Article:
[Letter to Clara Breed from Hisako Watanabe, Poston, Arizona, August 11, 1944]
[ bio ]
August 11, 1944
Gift of Elizabeth Y. Yamada
1 letter and envelope from Hisako Watanabe to Clara Breed.
August 11, 1944/Dear Miss Breed,/I hope you will forgive me for not writing to you long before this./I hope you are in the very best of health. It certainly is hard to get hired help now so I can imagine how busy you must be./Well, much has happened since I last heard from you. I have been working as secretary to the chief nurse here at the hospital since January 1944. It is very interesting work and I am always meeting new people./ Three weeks ago Miss Vickers, my employer gave me a two weeks' vacation and my brother and I went to Manzanar, California (which is just another relocation center. The weather in Manzanar is cooler in comparison with Poston. The first night back we almost roasted because of the intense heat. The water in Manzanar is like the kind we used to buy in San Diego and it is always ice cold no matter what time of day one turns the faucet on. While we were there we could still see snow on the mountain peaks./The canteens there are always crowded. They have much more in the way of food, reading material, refreshments, etc. One thing we were able to get there which we can't get in Poston was cocoa cola and 7 up./We certainly missed eating watermelon though. During our three weeks' stay we only received two tiny pieces of watermelon while on the other hand, here in Poston we are able to get all one can eat./ Manzanar is prettier than Poston because there is more green grass and lots of trees. On the whole, we thought it was very nice and something different. But even then, we think our own camp is much better./Dick, my brother, is much better. He hasn't been using crutches for quite some time. He is well except for a slight limp in his left leg. He goes all over the camp now. It sure is good to see him up and around again./Jack has certainly grown and I imagine if you were to see him you wouldn't recognize him. He is in the fifth grade now. He still does quite a bit of reading./While we were in San Diego I remember how my mother used to scold him because he read too much. We would have to take his book away or turn out the lights before he would stop./I have been planning to relocate but am unable to do so at the present time due to financial difficulties. I am still kind of doubtful as to where to go. I have decided on either one of these three places, Chicago, Cleveland, or New York. I will write and let you know more definitely after I make my plans. Maybe the next time I write to you, I may be on the outside./ I'm glad you liked the various ornaments mother made. I can't thank you enough for all you have done for us in the way of presents, etc. Words cannot express the feeling we had upon receiving your gifts./ I hope you will have a few spare minutes in which you can write to me. I will be only too happy to hear from you. Please write real soon as I'll be waiting./Sincerely,/Hisako Watanabe/P.S./ In looking over your last letter you mention something about a dictionary. I don't recall exactly what I asked for but I believe it was a shorthand dictionary I wanted. In any case, I would appreciate it very much if you could find one for me./Thank you again for everything and please take care of yourself.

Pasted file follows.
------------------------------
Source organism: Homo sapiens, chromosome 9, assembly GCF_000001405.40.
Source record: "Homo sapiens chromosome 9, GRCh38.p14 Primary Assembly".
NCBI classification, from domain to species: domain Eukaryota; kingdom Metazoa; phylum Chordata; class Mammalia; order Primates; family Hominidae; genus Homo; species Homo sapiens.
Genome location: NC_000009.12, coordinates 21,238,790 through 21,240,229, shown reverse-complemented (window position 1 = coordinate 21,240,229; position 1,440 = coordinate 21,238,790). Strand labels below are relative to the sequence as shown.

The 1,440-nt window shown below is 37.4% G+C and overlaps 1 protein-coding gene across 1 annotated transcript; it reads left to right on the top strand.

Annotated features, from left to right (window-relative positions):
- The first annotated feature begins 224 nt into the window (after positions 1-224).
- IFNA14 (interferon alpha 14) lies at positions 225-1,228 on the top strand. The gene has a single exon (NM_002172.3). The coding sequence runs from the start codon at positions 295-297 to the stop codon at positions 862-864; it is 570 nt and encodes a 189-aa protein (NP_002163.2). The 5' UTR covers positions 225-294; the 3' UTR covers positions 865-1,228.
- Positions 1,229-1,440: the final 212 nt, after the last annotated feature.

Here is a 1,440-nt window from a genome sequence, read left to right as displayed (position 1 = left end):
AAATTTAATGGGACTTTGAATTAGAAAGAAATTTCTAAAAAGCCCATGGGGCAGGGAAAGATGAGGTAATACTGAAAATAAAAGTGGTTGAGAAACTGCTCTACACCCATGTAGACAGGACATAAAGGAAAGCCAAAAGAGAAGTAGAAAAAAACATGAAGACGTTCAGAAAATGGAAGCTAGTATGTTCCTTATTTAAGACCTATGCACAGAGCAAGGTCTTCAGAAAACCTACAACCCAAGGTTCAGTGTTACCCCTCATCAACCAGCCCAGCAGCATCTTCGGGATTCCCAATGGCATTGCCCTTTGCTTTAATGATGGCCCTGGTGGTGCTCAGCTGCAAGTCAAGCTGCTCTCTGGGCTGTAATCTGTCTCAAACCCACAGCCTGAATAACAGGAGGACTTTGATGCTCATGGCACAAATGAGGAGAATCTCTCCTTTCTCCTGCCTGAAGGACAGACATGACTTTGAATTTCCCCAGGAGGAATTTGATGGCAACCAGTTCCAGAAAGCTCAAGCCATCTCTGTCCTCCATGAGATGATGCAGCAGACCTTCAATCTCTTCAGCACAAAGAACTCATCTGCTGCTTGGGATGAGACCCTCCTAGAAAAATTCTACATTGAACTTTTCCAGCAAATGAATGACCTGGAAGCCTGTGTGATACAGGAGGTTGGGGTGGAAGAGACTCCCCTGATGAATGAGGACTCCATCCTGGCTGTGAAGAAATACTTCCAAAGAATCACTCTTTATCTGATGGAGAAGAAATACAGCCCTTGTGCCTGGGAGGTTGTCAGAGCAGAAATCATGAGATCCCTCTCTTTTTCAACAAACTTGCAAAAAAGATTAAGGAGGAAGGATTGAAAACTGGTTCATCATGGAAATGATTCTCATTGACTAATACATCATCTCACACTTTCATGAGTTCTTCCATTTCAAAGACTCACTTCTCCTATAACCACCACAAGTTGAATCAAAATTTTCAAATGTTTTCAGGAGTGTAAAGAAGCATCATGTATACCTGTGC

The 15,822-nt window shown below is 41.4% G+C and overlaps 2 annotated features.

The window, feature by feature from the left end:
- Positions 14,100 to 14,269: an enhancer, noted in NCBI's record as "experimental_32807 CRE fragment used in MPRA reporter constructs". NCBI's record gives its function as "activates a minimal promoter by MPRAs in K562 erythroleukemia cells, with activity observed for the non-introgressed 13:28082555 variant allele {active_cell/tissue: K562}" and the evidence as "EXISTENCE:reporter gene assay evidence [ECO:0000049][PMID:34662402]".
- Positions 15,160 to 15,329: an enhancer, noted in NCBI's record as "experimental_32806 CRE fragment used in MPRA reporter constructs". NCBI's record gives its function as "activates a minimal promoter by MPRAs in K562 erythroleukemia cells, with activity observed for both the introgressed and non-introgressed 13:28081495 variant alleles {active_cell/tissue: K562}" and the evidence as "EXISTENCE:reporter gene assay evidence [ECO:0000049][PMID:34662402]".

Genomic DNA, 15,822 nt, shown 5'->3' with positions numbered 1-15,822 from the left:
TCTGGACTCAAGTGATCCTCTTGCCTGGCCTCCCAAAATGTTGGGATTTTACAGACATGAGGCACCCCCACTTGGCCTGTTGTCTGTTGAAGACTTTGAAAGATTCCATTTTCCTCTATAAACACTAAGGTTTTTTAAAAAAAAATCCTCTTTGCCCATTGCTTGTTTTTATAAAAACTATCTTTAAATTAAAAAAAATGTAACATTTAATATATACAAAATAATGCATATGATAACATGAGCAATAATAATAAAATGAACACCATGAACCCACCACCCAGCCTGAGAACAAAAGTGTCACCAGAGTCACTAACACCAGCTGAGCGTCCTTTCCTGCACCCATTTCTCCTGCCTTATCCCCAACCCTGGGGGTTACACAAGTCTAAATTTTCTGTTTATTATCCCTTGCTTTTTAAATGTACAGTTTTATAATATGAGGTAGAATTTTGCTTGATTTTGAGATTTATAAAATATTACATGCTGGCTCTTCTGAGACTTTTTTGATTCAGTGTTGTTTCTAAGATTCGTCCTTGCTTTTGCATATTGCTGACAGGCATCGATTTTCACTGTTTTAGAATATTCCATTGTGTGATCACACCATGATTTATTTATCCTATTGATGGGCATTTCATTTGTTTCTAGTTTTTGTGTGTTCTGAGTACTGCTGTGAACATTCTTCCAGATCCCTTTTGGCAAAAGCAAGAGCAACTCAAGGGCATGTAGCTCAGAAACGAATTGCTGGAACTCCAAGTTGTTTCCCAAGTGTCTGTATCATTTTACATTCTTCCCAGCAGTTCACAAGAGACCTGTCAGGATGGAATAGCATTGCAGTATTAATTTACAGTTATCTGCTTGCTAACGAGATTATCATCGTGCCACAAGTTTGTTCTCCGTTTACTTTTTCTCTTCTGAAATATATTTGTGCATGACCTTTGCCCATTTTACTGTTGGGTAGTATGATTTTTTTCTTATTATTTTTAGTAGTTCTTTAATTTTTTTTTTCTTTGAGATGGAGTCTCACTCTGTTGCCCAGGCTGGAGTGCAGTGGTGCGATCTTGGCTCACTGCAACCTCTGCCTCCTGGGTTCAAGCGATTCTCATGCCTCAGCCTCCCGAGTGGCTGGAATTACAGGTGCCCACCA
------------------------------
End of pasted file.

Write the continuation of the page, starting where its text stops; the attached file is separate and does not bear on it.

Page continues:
All requests for permission to publish, reproduce, or quote from materials in this collection must be submitted to the Hirasaki National Resource Center at the Japanese American National Museum (firstname.lastname@example.org).